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Sogavare: Talks a success; US to 'do better'

Sogavare  Kurt Campbell and members of US delegation.
Manasseh Sogavare, Kurt Campbell and Lieutenant General Stephen Sklenka, deputy commander of the US Indo-Pacific command


NOOSA - Following what he described as a friendly and productive meeting on Friday, Solomon Islands prime minister Manasseh Sogavare said his country and the US were committed to strengthen their relations by working together on issues of mutual concern.

Sogavare said he had warmly welcomed Kurt Campbell, the United States coordinator for Indo–Pacific affairs, and his delegation and welcomed the US decision to re-establish an embassy in Honiara.

Campbell reassured Sogavare that the US is back in the Solomons and that it “will do better” while committing to do more in the country.

But a White House statement warned that Washington would have "significant concerns and respond accordingly" to any steps to establish a permanent Chinese military presence in the Pacific island nation.

The delegation had noted that "if steps are taken to establish a de facto permanent military presence, power-projection capabilities, or a military installation, the United States would have significant concerns and respond accordingly."

“We have no say on the Solomon Islands-China agreement,” Campbell said.

“We respect Solomon Islands sovereign decision. There is no misunderstanding.”

Sogavare said that talk of a military base had been misinformation promoted by critics of his government.

He said the Solomon Islands–China Security Cooperation agreement is not about China establishing a military base in Solomons but about supporting the state to address internal security threats.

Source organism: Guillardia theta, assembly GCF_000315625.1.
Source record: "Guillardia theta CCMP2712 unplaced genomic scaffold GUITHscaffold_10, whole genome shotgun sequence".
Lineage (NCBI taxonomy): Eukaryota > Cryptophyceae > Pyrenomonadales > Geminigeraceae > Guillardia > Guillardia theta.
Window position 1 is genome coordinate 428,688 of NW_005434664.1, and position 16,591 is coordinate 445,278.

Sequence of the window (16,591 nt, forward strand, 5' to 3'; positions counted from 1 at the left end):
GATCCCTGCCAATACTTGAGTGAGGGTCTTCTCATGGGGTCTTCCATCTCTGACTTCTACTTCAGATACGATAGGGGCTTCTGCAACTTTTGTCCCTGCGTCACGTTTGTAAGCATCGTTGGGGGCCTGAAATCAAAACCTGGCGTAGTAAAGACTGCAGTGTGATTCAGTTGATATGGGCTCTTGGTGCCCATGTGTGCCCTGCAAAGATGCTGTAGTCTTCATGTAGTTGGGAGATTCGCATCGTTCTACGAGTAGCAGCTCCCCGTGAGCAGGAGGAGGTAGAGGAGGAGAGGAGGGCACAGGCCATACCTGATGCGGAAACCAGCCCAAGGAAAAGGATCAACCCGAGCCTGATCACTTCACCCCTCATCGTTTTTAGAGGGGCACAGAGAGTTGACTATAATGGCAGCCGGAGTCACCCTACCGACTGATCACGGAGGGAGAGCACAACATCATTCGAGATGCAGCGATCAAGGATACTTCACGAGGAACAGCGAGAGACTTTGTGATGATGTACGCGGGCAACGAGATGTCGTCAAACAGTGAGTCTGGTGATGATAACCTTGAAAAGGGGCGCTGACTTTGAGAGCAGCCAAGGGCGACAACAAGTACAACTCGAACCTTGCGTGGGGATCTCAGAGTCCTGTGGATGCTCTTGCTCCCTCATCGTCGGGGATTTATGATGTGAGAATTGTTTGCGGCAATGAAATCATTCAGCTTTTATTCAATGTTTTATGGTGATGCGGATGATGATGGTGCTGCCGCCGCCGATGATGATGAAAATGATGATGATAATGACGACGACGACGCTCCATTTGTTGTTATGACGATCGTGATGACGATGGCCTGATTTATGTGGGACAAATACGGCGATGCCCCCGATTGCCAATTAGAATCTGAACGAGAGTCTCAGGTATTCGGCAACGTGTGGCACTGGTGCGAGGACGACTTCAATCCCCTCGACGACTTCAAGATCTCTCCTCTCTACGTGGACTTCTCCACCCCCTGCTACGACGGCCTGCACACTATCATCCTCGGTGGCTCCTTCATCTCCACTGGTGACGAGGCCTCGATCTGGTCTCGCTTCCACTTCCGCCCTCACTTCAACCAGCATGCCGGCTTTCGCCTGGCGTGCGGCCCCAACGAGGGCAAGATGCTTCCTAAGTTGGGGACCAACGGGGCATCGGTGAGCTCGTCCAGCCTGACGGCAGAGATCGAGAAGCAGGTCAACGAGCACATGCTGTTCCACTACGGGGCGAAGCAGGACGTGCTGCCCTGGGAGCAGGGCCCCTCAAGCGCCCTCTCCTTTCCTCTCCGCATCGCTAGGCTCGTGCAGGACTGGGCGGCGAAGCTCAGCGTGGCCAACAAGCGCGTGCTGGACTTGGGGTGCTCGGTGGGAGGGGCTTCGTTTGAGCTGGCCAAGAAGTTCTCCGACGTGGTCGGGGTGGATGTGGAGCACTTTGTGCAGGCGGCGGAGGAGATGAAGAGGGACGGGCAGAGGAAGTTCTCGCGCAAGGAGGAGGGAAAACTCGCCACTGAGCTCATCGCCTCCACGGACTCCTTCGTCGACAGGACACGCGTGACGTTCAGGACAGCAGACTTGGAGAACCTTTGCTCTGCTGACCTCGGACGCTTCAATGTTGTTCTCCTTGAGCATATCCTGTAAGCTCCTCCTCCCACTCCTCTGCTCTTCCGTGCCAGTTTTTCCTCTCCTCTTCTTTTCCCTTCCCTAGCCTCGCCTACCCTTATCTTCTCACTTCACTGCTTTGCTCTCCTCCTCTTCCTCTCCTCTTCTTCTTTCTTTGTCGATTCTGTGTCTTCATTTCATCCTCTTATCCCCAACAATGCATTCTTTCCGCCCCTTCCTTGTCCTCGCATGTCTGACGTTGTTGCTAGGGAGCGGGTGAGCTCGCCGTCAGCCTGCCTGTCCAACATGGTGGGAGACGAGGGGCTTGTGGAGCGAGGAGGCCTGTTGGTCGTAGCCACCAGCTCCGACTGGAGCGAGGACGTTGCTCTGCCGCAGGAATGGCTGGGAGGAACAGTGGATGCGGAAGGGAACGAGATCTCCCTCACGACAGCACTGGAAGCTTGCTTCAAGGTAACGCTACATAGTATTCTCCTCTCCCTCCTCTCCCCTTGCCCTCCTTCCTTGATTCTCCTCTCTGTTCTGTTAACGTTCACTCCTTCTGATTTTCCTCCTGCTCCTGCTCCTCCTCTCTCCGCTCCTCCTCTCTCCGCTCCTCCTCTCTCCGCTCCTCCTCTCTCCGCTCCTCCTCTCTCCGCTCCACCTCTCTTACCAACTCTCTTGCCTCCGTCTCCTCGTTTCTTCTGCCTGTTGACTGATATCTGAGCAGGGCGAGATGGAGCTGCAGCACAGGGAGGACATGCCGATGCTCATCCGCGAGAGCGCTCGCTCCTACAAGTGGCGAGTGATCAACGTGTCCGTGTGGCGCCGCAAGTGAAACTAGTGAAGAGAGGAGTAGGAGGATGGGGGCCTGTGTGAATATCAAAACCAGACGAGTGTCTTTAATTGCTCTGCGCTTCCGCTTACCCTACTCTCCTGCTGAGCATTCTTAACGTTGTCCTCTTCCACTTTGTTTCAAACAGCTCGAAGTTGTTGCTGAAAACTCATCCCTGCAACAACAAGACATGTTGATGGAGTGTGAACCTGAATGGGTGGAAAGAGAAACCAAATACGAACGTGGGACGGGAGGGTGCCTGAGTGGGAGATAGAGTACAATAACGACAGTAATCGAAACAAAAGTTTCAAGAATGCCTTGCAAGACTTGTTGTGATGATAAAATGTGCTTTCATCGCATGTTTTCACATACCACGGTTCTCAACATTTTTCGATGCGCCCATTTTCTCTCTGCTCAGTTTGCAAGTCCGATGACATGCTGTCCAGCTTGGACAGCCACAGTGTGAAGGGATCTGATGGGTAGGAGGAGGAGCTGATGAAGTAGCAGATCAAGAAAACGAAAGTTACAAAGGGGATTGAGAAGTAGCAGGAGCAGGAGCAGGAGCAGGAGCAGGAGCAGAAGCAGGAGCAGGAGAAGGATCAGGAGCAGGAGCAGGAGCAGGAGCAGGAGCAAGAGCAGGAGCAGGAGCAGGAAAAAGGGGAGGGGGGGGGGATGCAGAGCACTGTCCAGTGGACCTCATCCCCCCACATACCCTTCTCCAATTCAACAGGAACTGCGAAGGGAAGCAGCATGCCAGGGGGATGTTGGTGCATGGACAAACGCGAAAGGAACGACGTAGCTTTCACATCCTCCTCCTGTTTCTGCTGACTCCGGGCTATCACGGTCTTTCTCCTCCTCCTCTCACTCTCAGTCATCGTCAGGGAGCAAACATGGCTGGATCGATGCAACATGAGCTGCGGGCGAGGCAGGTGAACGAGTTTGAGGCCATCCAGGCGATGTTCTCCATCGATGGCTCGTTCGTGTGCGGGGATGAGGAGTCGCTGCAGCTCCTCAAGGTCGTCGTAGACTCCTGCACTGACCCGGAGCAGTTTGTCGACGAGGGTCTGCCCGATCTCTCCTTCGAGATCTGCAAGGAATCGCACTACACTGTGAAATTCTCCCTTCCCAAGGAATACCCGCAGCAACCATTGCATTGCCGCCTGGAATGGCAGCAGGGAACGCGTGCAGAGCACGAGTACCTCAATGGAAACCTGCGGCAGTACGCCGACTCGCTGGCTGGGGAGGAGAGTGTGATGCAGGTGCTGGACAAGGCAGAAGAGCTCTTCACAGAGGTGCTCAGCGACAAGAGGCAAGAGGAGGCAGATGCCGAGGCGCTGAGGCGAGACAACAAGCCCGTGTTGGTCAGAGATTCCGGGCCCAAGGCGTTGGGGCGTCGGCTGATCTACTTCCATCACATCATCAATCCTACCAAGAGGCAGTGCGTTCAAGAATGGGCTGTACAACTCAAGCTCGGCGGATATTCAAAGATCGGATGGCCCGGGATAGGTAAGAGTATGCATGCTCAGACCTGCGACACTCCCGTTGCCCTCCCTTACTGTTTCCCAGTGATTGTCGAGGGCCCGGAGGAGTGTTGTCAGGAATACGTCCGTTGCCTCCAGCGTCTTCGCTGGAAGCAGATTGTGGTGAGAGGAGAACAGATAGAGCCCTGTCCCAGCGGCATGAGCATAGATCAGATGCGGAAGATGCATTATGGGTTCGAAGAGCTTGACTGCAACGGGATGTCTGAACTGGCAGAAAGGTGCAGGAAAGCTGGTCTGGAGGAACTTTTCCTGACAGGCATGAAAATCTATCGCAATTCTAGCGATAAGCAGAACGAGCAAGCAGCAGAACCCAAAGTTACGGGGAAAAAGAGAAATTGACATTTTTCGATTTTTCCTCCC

“It is not directed at any external security interest,” he said. “The security pact complements other bilateral and regional security arrangement Solomon Islands is a party to.”

The South China Morning Post commented that, despite Sogavare's reassurances, "the security pact is seen as a major inroad for China in the Pacific – where the Solomon Islands occupy a strategic position – and troubles other Pacific powers as well.

'These include Japan, New Zealand and especially Australia, which pressed the Solomon Islands to scrap the deal."

Sogavare also acknowledged the recent signing of the US Millennium Challenge Corporation threshold program which is a major measure that will assist Solomons become eligible to enter a compact with the US to provide large five-year grants to reduce poverty through economic growth.

Campbell also said the US will provide more assistance to assist remove unexploded World War II ordnance, provide medical support and Covid vaccines and reopen the Peace Corps program.

It will also look at expanding the $US25 million Strengthening Competitiveness, Agriculture, Livelihoods and Environment (SCALE) program to provinces beyond Malaita.

These programs had been under discussion for some time and there had been anxiety in the Solomons that the US would renege on them.

Campbell acknowledged Sogavare’s outstanding leadership through the many challenges facing the young nation.

The two states said their officials will meet in September to advance identified areas of cooperation.

Source: Solomons Prime Minister’s Press Secretariat; Reuters; South China Morning Post; US White House, Washington


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